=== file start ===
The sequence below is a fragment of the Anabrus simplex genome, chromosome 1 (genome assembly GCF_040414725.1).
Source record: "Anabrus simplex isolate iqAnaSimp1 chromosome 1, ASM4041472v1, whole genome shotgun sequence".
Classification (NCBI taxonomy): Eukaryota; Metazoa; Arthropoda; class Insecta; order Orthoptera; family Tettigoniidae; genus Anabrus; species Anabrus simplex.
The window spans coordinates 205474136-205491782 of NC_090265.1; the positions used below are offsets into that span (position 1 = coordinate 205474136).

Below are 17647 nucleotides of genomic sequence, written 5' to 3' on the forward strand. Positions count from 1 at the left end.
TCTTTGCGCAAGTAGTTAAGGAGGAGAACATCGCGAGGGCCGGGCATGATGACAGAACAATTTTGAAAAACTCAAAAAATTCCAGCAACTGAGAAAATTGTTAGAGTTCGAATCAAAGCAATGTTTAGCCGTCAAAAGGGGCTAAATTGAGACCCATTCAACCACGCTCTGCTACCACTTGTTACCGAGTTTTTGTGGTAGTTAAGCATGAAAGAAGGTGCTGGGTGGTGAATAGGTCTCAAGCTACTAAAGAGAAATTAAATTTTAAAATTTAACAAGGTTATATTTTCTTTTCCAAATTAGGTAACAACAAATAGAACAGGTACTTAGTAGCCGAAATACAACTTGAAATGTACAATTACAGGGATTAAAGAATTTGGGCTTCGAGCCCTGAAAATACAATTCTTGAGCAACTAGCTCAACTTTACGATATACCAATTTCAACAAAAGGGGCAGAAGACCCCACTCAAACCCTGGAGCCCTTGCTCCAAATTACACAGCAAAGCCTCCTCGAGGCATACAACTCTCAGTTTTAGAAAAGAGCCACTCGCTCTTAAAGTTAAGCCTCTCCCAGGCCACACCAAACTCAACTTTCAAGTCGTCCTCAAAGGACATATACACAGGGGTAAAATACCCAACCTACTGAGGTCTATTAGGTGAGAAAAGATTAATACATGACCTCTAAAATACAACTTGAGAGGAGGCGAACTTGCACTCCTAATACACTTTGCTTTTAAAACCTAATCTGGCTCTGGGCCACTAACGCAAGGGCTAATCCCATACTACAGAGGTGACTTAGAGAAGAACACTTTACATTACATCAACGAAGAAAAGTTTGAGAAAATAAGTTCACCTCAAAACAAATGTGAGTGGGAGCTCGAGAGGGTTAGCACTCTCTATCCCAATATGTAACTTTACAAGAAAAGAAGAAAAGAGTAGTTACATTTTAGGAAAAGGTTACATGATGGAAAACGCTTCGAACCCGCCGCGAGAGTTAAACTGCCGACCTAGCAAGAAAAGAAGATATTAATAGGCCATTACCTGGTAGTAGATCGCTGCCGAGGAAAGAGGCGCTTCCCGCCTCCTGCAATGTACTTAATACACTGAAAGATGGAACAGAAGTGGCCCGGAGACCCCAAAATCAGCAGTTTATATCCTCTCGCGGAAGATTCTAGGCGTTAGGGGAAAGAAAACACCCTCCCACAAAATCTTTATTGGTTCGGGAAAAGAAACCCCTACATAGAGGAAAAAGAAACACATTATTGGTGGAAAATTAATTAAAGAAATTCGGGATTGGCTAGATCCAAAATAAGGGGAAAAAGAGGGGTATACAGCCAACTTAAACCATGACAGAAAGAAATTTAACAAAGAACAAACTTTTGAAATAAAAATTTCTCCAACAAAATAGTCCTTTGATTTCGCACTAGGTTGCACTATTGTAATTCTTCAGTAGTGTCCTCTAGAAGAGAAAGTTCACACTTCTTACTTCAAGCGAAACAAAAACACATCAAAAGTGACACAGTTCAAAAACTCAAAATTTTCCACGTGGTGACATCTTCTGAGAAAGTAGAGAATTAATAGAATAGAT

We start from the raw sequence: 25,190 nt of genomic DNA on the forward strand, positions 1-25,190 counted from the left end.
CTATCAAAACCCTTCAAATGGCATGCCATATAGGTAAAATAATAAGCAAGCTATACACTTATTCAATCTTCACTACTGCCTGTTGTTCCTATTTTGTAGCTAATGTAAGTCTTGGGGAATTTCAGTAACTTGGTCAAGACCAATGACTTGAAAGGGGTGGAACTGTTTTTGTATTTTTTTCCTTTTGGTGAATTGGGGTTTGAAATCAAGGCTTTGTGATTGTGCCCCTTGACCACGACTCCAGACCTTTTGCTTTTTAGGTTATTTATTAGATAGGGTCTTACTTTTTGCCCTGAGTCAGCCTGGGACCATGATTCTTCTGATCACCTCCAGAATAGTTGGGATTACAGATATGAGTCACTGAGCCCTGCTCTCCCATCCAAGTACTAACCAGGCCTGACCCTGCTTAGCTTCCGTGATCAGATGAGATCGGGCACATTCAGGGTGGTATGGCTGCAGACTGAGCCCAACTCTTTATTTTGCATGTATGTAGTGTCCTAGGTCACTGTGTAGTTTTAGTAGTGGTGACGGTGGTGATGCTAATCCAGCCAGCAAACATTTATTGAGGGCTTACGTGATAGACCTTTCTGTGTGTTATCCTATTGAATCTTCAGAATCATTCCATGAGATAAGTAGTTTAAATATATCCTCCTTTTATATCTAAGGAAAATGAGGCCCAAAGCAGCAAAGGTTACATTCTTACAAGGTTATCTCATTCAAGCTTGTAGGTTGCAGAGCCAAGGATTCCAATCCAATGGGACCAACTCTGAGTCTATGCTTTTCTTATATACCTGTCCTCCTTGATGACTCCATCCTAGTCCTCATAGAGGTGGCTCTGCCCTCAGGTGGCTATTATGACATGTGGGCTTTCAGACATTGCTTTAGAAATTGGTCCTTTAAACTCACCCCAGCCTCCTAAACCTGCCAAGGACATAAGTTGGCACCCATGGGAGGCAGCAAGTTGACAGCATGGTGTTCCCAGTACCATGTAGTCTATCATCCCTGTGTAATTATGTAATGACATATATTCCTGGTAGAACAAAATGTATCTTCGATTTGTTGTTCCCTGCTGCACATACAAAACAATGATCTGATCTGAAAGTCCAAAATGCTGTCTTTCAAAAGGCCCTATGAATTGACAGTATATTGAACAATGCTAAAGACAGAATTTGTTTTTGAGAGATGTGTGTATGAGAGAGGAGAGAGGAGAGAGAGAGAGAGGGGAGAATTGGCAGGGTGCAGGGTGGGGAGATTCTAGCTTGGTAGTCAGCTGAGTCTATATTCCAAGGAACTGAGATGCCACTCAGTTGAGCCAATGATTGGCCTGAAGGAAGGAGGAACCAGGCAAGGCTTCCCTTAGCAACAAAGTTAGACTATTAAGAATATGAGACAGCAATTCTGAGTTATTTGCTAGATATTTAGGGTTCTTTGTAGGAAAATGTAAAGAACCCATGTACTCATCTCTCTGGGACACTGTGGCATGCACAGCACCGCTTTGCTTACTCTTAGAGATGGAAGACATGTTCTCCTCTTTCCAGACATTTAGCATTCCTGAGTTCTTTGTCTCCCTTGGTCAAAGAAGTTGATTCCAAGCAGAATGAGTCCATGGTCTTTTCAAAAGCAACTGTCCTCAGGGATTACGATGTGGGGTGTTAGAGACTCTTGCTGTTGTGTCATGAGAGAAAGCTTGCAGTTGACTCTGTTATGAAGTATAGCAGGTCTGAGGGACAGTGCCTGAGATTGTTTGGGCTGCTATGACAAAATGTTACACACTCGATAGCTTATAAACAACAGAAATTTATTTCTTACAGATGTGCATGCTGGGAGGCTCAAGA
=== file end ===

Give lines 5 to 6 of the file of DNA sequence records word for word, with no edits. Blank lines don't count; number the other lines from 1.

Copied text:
Below are 17647 nucleotides of genomic sequence, written 5' to 3' on the forward strand. Positions count from 1 at the left end.
TCTTTGCGCAAGTAGTTAAGGAGGAGAACATCGCGAGGGCCGGGCATGATGACAGAACAATTTTGAAAAACTCAAAAAATTCCAGCAACTGAGAAAATTGTTAGAGTTCGAATCAAAGCAATGTTTAGCCGTCAAAAGGGGCTAAATTGAGACCCATTCAACCACGCTCTGCTACCACTTGTTACCGAGTTTTTGTGGTAGTTAAGCATGAAAGAAGGTGCTGGGTGGTGAATAGGTCTCAAGCTACTAAAGAGAAATTAAATTTTAAAATTTAACAAGGTTATATTTTCTTTTCCAAATTAGGTAACAACAAATAGAACAGGTACTTAGTAGCCGAAATACAACTTGAAATGTACAATTACAGGGATTAAAGAATTTGGGCTTCGAGCCCTGAAAATACAATTCTTGAGCAACTAGCTCAACTTTACGATATACCAATTTCAACAAAAGGGGCAGAAGACCCCACTCAAACCCTGGAGCCCTTGCTCCAAATTACACAGCAAAGCCTCCTCGAGGCATACAACTCTCAGTTTTAGAAAAGAGCCACTCGCTCTTAAAGTTAAGCCTCTCCCAGGCCACACCAAACTCAACTTTCAAGTCGTCCTCAAAGGACATATACACAGGGGTAAAATACCCAACCTACTGAGGTCTATTAGGTGAGAAAAGATTAATACATGACCTCTAAAATACAACTTGAGAGGAGGCGAACTTGCACTCCTAATACACTTTGCTTTTAAAACCTAATCTGGCTCTGGGCCACTAACGCAAGGGCTAATCCCATACTACAGAGGTGACTTAGAGAAGAACACTTTACATTACATCAACGAAGAAAAGTTTGAGAAAATAAGTTCACCTCAAAACAAATGTGAGTGGGAGCTCGAGAGGGTTAGCACTCTCTATCCCAATATGTAACTTTACAAGAAAAGAAGAAAAGAGTAGTTACATTTTAGGAAAAGGTTACATGATGGAAAACGCTTCGAACCCGCCGCGAGAGTTAAACTGCCGACCTAGCAAGAAAAGAAGATATTAATAGGCCATTACCTGGTAGTAGATCGCTGCCGAGGAAAGAGGCGCTTCCCGCCTCCTGCAATGTACTTAATACACTGAAAGATGGAACAGAAGTGGCCCGGAGACCCCAAAATCAGCAGTTTATATCCTCTCGCGGAAGATTCTAGGCGTTAGGGGAAAGAAAACACCCTCCCACAAAATCTTTATTGGTTCGGGAAAAGAAACCCCTACATAGAGGAAAAAGAAACACATTATTGGTGGAAAATTAATTAAAGAAATTCGGGATTGGCTAGATCCAAAATAAGGGGAAAAAGAGGGGTATACAGCCAACTTAAACCATGACAGAAAGAAATTTAACAAAGAACAAACTTTTGAAATAAAAATTTCTCCAACAAAATAGTCCTTTGATTTCGCACTAGGTTGCACTATTGTAATTCTTCAGTAGTGTCCTCTAGAAGAGAAAGTTCACACTTCTTACTTCAAGCGAAACAAAAACACATCAAAAGTGACACAGTTCAAAAACTCAAAATTTTCCACGTGGTGACATCTTCTGAGAAAGTAGAGAATTAATAGAATAGAT